TWN Info Service
on WTO and Trade Issues (Mar07/10)
voices concerns over Northern subsidies to cotton
The G20 stressed that a definitive solution that corrects unfair competition in world markets will have a significant influence on the agriculture negotiations in the Doha Development Agenda.
The G20's remarks came during the first day of a two-day (15-16 March) high level session on cotton held within the WTO Director-General's consultative framework mechanism on cotton.
Earlier, in his opening remarks, Director-General Pascal Lamy said that the cotton dossier had acquired systemic importance for the multilateral trading system and that it is one of the priority areas of the Doha Development Agenda.
According to an African trade diplomat who attended the session, at least seven Ministers from the African cotton-producing countries were present at the meeting to highlight their concerns over the cotton issue.
According to trade diplomats, the morning session on 15 March was devoted to discussions on the development assistance aspects of cotton, with donor countries explaining what they were planning to do in this area. The recipient countries on the other hand raised concerns over the level of financial support being provided. The afternoon session was being devoted to a presentation of the situation of world trade in cotton as well as a discussion on the trade aspects of cotton.
The session on 16 March would mainly be on a summing up of the discussions over the two days, according to the trade diplomats.
In its statement, the G20
reaffirmed its full commitment to address cotton ambitiously, expeditiously
and specifically, in the context of the Doha Round.
Taking into consideration that cotton comprises high percentages of total exports and GDP for the Cotton-4 nations (Benin, Burkina Faso, Chad and Mali) and accounts for a significant part of rural incomes of poor farmers in the Western and Central African regions, as well as other parts of the developing world, the G20 said that it is concerned about the influence of subsidies on world prices and subsequent influence on the potential of agriculture trade to reduce poverty.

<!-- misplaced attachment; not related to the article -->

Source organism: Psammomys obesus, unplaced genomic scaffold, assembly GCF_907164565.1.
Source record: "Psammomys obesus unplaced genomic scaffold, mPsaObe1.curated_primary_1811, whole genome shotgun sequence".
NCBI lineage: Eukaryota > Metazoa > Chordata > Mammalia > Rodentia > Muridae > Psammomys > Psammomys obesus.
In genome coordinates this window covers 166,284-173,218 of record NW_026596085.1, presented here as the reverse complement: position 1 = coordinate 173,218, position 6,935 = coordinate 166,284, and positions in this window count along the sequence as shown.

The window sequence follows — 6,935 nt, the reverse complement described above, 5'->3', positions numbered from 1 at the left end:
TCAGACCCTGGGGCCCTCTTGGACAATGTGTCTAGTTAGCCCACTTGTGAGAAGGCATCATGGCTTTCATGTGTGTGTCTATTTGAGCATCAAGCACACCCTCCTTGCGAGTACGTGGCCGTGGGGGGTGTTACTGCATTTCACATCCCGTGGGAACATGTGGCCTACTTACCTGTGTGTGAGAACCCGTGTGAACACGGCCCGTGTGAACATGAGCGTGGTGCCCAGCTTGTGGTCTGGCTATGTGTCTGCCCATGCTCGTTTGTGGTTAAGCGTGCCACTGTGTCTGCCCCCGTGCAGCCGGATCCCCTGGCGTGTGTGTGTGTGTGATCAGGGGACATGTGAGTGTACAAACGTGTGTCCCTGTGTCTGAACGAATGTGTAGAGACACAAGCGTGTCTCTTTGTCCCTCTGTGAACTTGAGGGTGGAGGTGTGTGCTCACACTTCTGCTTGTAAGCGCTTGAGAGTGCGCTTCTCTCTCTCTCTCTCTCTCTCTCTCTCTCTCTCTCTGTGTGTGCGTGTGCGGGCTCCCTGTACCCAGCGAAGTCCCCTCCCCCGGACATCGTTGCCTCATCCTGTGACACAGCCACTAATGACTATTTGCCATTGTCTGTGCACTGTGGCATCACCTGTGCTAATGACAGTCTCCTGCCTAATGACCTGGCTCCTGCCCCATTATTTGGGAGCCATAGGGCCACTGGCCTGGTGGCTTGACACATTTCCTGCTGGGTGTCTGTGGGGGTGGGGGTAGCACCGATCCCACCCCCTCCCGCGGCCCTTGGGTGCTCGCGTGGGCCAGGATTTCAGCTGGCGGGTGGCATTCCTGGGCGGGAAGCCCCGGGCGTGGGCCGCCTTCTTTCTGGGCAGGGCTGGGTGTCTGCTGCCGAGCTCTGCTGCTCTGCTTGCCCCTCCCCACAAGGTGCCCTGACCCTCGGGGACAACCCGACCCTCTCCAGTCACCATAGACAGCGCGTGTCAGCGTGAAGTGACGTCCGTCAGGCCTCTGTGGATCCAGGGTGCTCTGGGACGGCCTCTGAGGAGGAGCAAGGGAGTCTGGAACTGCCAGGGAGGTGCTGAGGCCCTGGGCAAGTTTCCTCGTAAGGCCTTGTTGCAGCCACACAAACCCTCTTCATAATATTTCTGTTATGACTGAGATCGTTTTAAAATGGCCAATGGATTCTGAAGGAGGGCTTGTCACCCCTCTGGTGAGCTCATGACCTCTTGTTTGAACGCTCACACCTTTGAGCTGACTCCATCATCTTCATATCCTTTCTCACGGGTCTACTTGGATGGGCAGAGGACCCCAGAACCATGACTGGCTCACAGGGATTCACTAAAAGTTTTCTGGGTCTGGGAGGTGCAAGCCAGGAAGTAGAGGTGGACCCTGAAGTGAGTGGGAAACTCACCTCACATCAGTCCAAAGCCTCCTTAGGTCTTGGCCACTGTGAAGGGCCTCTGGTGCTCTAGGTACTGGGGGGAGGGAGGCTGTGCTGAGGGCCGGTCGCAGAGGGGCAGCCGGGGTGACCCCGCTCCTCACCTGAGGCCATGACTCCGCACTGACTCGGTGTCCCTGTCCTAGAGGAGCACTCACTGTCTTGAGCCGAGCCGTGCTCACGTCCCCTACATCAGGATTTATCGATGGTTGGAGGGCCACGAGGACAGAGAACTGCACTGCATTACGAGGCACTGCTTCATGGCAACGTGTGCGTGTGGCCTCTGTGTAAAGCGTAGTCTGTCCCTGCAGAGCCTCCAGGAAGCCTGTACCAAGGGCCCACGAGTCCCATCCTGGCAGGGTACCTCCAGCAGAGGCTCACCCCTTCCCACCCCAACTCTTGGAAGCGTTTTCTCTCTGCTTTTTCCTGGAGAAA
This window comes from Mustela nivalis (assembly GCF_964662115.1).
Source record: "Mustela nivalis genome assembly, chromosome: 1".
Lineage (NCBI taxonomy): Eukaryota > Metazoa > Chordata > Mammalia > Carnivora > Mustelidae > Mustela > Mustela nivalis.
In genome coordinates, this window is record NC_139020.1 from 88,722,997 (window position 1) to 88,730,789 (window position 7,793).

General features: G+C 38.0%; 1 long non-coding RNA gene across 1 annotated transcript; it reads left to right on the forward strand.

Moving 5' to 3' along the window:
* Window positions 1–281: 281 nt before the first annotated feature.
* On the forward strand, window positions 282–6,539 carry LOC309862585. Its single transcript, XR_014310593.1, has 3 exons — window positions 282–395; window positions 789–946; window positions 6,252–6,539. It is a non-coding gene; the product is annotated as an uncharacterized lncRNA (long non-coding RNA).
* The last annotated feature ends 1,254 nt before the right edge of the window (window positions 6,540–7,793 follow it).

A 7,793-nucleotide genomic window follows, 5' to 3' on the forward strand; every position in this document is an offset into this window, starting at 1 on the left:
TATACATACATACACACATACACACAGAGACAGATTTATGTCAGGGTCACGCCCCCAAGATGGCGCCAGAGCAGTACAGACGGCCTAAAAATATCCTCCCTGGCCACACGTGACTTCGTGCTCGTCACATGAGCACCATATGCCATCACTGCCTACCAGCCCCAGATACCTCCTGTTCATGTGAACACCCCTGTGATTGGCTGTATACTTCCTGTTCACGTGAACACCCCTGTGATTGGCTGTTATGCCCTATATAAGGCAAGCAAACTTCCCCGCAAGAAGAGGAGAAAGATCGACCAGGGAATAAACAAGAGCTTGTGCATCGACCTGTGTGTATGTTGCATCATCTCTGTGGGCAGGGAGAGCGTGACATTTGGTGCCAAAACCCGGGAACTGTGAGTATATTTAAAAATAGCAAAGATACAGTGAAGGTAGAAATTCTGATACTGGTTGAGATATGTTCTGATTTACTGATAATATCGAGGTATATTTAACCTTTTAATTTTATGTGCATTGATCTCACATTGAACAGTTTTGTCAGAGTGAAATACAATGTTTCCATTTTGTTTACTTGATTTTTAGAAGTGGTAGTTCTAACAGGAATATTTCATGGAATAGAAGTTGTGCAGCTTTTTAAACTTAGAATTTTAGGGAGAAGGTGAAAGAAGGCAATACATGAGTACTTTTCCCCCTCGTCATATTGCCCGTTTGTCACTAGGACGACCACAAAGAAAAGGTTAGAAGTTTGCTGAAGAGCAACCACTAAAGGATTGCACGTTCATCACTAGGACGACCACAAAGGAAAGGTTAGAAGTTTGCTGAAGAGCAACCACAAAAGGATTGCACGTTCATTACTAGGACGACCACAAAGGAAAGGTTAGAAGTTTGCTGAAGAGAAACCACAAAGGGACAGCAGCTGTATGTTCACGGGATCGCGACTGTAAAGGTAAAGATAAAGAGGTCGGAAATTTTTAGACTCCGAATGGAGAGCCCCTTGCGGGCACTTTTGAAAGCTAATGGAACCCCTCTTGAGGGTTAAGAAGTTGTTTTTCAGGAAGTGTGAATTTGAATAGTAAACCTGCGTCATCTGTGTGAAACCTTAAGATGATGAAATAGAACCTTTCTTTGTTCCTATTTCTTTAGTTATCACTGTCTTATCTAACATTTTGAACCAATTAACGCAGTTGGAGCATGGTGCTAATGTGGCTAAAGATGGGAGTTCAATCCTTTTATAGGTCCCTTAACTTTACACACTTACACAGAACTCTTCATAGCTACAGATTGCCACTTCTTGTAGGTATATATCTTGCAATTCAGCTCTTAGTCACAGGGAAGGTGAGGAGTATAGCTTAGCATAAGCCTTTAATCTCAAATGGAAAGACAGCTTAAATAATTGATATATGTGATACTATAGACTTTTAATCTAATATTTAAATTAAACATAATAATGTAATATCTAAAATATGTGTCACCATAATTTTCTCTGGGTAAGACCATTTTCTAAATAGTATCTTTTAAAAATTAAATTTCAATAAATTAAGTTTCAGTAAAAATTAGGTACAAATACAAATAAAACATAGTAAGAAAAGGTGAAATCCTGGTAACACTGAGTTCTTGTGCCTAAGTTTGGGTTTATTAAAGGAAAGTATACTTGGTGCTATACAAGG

The Group recalled paragraphs 11 and 12 of the Hong Kong Declaration, which stresses ''the complementarity of the trade policy and development assistance aspects of cotton.'' The G20 also noted the necessity of searching for a ''mechanism to deal with income declines in the cotton sector until the end of subsidies'' and establishing cotton-specific assistance and cooperation programmes geared towards enhancing productivity and efficiency in African cotton-producing countries.
The G20 also recalled its proposal (of 12 October 2005) on domestic support. The Group said that the work in the Sub-Committee on Cotton needs to be expedited so that early agreement can be reached on effective measures consistent with all aspects related to cotton, in particular regarding domestic support and assistance mechanism, of the Framework Agreement (2004) and the Hong Kong Ministerial Declaration (2005).
The G20 fully supported paragraph 11 of the Hong Kong Declaration addressing the overall objectives in domestic support: ''... as an outcome for the negotiations, trade distorting domestic subsidies for cotton production be reduced more ambitiously than under whatever general formula is agreed and that it should be implemented over a shorter period of time than generally applicable.''
The Group also supported the Cotton-4 proposal regarding the reduction in the specific measure of support applicable to cotton.
In order to avoid trade-distorting subsidy concentration on cotton, the G20 said that it shared the Cotton-4 objective that product-specific AMS cap applicable for cotton shall amount to one third of the final capping resulting from the historical average for that product. The base period for product-specific AMS caps shall be 1995-2000.